From the City of Vancouver: The City of Vancouver has addressed the issue from many ends. Primarily, the city has submitted a series of questions in the form of an application. In the application submitted, the city of Vancouver states that the project will present “substantial increases in tanker traffic, land-based storage and transport of dilbit [heavy oil], all of which directly impact and increase risks to Vancouver’s economy, public health and safety, and the environment” (Hume, 2014). Vancouver had a reputation as being one of the most liveable cities in the world. It could lose this position because of the amount of tankers that are being sent in through the country. The tourism industry of Vancouver alone is valued as a $3.6-billion/year tourism. Adding to it, the most liveable status that has been given to Vancouver increases its commercial and residential property value also. The value is presented as having a worth of around $250-billion (Hume, 2014). Both the tourism industry and the value of the household and the residential property will suffer because of any issue that might arise in the increased tanker traffic. The increased tanker traffic by itself could lead to issues moreover. Spills in the form of accidents could lead to disruption in the form of use of the waterfront and the beach.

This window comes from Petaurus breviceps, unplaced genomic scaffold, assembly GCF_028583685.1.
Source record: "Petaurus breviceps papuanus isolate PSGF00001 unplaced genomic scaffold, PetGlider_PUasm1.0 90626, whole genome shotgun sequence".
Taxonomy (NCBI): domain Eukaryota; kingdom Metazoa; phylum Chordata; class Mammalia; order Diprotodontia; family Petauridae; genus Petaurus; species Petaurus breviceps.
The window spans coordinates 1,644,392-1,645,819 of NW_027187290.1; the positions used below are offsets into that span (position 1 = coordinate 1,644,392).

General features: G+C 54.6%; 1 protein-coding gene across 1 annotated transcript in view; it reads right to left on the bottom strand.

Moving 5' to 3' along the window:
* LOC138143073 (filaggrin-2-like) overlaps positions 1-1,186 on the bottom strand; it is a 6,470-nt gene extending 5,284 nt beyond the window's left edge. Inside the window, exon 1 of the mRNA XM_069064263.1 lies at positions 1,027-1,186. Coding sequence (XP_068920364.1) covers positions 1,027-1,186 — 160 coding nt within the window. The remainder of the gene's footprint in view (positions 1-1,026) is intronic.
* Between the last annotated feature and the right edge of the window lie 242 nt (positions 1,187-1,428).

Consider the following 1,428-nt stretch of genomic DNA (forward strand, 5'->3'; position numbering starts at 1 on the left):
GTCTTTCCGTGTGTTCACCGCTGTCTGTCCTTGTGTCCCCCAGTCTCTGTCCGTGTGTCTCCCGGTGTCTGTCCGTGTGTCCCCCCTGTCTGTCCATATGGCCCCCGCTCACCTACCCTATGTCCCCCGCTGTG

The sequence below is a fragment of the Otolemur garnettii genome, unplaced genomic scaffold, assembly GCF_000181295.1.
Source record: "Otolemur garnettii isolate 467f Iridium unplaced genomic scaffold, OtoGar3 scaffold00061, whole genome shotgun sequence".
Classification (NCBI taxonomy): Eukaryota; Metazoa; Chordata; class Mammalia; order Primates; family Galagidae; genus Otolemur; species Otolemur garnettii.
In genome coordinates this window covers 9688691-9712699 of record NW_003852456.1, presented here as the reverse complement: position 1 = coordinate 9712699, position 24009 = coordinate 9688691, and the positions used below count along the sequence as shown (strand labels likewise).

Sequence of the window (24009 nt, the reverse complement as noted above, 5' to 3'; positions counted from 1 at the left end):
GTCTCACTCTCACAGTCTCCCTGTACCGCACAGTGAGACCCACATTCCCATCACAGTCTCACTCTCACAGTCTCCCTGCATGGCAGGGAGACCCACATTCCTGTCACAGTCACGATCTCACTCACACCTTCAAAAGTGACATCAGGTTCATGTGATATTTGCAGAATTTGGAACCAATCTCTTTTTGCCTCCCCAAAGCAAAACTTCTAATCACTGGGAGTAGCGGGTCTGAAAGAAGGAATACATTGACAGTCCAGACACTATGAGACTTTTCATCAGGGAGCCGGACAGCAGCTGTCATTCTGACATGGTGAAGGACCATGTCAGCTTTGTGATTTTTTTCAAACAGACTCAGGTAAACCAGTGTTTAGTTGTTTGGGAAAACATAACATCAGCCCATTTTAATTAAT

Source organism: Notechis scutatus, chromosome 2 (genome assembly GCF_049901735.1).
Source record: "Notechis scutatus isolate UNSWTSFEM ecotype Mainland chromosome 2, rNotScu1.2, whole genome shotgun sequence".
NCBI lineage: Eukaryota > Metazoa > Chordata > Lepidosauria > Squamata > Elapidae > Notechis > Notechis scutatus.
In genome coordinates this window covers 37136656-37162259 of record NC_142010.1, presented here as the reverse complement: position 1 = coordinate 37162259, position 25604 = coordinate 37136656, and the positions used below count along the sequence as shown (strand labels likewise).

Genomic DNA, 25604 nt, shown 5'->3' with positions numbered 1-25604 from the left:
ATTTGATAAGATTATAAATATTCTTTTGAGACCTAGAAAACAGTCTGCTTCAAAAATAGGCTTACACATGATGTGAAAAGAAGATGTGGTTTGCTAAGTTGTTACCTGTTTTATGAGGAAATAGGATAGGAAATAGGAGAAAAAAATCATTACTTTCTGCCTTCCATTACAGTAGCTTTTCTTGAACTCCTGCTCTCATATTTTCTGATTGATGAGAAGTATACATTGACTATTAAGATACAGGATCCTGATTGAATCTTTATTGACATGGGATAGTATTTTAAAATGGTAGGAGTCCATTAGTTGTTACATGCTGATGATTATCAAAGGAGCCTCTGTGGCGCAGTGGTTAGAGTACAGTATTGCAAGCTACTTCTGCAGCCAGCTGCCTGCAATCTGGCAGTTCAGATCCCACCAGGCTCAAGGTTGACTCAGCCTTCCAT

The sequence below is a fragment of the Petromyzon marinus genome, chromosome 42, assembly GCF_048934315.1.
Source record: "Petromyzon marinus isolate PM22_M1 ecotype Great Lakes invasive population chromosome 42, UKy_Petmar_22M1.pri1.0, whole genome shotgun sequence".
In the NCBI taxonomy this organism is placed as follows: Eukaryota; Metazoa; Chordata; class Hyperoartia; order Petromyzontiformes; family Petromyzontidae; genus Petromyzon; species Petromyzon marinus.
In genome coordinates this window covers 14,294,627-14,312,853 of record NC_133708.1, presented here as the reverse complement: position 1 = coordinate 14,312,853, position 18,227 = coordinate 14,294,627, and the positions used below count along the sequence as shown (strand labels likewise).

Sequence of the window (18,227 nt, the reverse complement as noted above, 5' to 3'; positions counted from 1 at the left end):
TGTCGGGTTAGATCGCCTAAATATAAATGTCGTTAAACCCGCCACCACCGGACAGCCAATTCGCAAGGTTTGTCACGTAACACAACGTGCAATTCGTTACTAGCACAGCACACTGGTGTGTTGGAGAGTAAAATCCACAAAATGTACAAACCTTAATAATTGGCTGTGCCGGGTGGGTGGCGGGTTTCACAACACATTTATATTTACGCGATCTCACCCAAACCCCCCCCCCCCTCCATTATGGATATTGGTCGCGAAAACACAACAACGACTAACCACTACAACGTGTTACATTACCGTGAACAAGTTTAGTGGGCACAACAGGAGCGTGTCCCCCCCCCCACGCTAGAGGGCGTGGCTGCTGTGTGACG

If per chance there was an oil spill and the port closes (this would be one of the risks of having the tankers run from field to port), then there would be losses to the Canadian economy in the amount of $20-million a day (Hume, 2014). The report clearly shows that the City of Vancouver wanted to mitigate some issues that would happen immediately and some risks to the environment whose chance of occurrence would increase. The City of Vancouver strives to reduce their carbon footprint by these efforts. The City Councillor was stated as saying “I’m proud Vancouver has taken a leadership role in saying we have to take climate change seriously. We have a commitment to reduce our greenhouse-gas footprint” (Hume, 2014). The City of North Vancouver has taken up the stance to fight the issues that would come with the oil transportation as they believe that it would contribute to increased noise pollution and change their existing property values. Other cities around Vancouver from the B.C province have also raised their concerns. Burnaby, Coquitlam and Surrey are the cities within the province of BC who also wants to raise their concerns about environmental impact.